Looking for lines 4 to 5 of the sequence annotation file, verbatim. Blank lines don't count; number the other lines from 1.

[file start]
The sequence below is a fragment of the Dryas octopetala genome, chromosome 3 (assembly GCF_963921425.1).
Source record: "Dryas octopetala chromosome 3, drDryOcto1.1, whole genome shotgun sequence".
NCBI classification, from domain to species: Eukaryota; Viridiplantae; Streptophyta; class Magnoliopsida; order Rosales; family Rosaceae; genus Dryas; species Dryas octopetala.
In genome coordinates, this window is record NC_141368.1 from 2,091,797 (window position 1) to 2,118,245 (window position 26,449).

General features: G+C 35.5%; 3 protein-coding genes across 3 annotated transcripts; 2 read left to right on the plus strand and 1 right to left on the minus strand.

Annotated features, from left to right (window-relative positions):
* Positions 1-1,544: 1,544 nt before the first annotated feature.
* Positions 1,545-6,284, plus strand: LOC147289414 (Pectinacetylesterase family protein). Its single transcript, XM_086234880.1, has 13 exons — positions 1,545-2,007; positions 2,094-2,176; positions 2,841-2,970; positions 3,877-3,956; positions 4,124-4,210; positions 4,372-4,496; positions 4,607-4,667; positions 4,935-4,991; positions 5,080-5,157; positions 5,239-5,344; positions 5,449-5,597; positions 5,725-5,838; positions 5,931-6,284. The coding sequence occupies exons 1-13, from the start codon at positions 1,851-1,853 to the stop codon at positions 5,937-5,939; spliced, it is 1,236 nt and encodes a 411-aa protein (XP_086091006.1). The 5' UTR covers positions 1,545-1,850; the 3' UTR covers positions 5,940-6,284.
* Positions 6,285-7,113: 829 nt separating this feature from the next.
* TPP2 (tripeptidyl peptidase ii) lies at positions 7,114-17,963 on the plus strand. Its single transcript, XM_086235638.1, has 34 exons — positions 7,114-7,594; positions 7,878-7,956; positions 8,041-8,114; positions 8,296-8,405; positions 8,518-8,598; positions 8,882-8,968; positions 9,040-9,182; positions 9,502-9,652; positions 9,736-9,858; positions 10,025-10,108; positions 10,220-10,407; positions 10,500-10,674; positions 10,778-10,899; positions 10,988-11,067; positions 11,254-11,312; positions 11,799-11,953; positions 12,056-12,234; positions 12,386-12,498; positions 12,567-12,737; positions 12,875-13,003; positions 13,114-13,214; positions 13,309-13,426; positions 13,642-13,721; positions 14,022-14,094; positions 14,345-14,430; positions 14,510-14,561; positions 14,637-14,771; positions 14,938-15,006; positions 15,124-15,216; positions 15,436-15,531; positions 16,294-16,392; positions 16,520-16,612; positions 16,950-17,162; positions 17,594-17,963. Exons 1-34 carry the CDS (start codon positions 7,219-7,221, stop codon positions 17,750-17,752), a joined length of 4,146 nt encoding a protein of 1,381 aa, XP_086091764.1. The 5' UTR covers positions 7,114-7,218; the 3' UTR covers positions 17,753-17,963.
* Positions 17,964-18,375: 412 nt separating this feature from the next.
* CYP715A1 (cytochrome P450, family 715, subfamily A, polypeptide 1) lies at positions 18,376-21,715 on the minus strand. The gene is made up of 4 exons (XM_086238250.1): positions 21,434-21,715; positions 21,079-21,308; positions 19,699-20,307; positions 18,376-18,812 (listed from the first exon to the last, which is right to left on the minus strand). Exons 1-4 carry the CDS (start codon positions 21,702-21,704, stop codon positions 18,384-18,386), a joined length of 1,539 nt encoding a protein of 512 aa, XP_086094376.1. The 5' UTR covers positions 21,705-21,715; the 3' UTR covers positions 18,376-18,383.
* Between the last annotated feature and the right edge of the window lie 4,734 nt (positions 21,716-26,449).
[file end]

In genome coordinates, this window is record NC_141368.1 from 2,091,797 (window position 1) to 2,118,245 (window position 26,449).

General features: G+C 35.5%; 3 protein-coding genes across 3 annotated transcripts; 2 read left to right on the plus strand and 1 right to left on the minus strand.